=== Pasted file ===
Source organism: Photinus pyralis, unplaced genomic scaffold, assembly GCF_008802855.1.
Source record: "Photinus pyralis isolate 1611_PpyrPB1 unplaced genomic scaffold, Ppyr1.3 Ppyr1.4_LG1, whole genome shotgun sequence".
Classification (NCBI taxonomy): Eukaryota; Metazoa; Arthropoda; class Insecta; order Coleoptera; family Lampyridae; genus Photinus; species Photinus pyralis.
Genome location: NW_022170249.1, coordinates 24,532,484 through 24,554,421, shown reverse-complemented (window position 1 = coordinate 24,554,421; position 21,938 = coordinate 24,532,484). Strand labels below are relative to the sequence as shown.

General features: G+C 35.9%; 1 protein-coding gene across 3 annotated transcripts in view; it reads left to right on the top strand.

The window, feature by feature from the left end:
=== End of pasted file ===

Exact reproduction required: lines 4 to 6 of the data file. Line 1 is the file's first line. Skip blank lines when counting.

Genome location: NW_022170249.1, coordinates 24,532,484 through 24,554,421, shown reverse-complemented (window position 1 = coordinate 24,554,421; position 21,938 = coordinate 24,532,484). Strand labels below are relative to the sequence as shown.

General features: G+C 35.9%; 1 protein-coding gene across 3 annotated transcripts in view; it reads left to right on the top strand.

The window, feature by feature from the left end: